This week we have our all-female Hypnos compilation, “Echoes of Polyhymnia,” on sale for just $5.99 through March 30th.
ECHOES OF POLYHYMNIA
Polyhymnia was one of the Muses of Greek myth, specifically the Muse of sacred hymn. Echoes of Polyhymnia compiles music in ambient and related genres composed and recorded exclusively by women. This genre is so male-dominated generally that we had a lot of fun gathering interesting ambient sounds, including some works that have one foot in ambient territory and another foot in one of several different, related genres. It covers styles and flavors as diverse as ambient, drone, glitch, vocal collage, goth and electronica.
Hypnos manager (and artist) Lena Griffin curated this specially-themed compilation which gathers an assortment of ambient & atmospheric sound works from around the world. This project reveals a totally new angle on ambient music, more diverse and wide-ranging than all previous ambient compilations from Hypnos. Ranging from ethereal to dark to pretty to spooky to melodic, we think this album displays a solidly worthwhile musical and soundscape content beyond just the curiosity and “I’ve never seen that before” factor of the theme.
“The nine Muses struck up a lifestirring melody. Polyhymnia, nursingmother of the dance, waved her arms and sketched in the air an image of a soundless voice, speaking with hands and moving eyes in a graphic picture of silence full of meaning.” –The Dionysiaca of Nonnus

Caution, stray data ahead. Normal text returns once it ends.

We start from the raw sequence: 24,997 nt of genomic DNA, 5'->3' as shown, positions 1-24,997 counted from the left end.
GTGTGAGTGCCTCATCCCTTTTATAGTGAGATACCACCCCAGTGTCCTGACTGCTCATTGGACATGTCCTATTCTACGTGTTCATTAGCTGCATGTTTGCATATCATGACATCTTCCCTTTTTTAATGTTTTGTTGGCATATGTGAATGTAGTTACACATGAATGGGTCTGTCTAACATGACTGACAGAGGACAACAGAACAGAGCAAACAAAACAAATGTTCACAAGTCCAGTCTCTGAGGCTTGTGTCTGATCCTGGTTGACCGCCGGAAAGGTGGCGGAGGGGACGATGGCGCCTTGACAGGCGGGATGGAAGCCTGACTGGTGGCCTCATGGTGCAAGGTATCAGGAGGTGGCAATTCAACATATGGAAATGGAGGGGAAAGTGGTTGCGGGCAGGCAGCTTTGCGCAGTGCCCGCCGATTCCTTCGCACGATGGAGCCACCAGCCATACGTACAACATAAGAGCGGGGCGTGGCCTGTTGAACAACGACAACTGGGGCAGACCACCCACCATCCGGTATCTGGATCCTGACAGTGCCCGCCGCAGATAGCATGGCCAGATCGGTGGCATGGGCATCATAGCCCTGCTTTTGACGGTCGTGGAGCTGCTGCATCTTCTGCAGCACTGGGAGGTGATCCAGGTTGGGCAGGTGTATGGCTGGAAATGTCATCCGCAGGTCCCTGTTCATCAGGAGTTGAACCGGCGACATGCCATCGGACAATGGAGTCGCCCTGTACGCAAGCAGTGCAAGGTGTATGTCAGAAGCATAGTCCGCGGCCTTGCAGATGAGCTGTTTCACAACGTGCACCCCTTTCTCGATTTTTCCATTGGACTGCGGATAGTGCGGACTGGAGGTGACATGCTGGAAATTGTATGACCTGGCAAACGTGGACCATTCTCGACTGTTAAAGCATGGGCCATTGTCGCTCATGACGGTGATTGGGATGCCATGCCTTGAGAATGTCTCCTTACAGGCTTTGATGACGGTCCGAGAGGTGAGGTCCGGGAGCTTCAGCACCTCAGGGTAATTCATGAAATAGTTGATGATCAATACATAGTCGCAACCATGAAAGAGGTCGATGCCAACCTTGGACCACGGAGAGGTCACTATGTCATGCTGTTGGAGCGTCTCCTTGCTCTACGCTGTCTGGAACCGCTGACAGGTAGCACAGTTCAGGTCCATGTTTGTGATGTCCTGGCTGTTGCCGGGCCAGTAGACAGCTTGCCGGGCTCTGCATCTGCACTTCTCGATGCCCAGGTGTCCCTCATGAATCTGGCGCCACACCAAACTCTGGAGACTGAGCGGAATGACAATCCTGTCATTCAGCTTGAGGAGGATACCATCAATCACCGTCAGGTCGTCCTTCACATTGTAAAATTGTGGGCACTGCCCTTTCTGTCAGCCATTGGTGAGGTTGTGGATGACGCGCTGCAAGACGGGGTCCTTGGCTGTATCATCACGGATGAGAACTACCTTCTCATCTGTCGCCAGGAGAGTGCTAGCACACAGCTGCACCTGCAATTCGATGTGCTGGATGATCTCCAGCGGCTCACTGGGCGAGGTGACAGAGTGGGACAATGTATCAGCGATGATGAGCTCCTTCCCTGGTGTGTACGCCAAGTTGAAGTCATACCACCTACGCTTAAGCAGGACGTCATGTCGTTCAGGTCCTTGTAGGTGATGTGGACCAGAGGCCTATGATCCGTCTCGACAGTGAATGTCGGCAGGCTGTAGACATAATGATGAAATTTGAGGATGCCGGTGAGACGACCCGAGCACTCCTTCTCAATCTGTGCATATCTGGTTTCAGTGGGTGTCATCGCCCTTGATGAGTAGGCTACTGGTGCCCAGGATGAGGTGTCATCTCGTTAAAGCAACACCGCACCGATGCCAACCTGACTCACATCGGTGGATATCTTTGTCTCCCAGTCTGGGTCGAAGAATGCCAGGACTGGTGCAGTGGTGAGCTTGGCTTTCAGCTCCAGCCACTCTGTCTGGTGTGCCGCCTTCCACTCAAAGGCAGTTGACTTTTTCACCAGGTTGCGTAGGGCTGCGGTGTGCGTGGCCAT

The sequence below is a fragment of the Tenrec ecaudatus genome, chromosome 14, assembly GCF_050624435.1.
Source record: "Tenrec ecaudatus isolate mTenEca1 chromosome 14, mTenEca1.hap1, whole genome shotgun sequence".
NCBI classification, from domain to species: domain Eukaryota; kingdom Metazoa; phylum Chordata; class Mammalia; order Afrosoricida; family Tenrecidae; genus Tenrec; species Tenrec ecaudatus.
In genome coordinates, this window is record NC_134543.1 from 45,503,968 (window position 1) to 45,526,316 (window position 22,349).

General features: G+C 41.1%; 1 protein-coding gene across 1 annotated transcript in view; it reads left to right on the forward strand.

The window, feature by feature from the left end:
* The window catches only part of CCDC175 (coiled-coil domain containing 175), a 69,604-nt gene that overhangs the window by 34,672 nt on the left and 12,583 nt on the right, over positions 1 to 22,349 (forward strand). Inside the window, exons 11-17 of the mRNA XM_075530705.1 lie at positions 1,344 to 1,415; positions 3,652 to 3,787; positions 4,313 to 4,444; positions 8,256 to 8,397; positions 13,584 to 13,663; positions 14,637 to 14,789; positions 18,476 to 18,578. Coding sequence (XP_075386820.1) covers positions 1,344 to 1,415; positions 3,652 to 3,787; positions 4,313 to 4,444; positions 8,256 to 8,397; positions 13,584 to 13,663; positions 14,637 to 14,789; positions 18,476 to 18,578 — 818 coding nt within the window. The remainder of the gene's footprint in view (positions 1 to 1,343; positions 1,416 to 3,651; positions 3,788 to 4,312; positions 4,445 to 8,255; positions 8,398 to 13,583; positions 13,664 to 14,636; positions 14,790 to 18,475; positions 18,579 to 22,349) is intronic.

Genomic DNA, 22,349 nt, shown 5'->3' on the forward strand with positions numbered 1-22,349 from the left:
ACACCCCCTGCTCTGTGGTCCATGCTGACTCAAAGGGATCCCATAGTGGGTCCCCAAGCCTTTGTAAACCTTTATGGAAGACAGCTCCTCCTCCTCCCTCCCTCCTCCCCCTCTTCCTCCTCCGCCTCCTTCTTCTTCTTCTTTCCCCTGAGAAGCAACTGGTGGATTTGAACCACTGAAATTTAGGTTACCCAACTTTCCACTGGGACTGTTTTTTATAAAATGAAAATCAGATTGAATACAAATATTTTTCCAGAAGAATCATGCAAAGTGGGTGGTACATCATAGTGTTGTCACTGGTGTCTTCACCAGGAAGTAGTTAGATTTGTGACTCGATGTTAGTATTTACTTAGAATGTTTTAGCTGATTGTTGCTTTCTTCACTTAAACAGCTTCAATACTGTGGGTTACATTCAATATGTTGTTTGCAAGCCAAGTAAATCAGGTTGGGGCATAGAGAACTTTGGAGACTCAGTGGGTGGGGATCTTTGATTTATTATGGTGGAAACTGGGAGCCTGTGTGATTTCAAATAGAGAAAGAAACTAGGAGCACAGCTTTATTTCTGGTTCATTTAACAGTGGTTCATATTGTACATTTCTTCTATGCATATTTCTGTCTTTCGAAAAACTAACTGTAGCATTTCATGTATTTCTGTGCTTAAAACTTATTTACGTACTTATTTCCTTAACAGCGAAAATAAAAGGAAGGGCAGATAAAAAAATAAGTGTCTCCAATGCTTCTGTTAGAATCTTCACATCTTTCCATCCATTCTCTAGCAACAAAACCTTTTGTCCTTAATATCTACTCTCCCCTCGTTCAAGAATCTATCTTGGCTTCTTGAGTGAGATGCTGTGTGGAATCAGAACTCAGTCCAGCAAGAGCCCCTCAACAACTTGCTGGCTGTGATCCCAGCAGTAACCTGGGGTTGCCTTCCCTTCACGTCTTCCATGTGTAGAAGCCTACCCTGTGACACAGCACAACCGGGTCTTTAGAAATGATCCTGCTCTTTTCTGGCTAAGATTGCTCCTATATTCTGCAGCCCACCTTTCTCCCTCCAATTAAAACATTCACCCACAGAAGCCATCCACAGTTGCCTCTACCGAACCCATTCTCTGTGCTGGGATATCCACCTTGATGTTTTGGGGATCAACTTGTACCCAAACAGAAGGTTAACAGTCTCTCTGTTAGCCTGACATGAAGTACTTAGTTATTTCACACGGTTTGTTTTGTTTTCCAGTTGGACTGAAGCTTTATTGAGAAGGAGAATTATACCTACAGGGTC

“A wonderful compilation from Hypnos, featuring women in ambient music. Highly recommended.” –Scott Raymond, WVKR-FM
“My compliments for /echoes of polyhymnia/, great album!” –Dennis Koepper, Databloem
What ties these ten tracks together is the fact that all of this are by female composers. Some of them operate in the strict Hypnos field of ambient music, such as Kristin Miltner, Margaret Noble, Sara Ayers, Gydja, Amanda Volta (though quite dark there), K. Cornelius (with too much reverb). The exceptions here are made by Stelleria Fennica, whose pieces has some ethereal singing (think Hyperium’ ‘Heavenly Voices’ series), the marimba and glockenspiel minimalism of Clarissa Barba and the treated piano of Rose Bolton. Lena Griffin’s piece for heavily treated viola might pass on as true Hypnos music too, but its so dark that it falls outside the well-known paths too. These four tracks make the difference here, but throughout it was a most enjoyable compilation, with many interesting names to watch out for.” –Frans DeWaard, Vital Weekly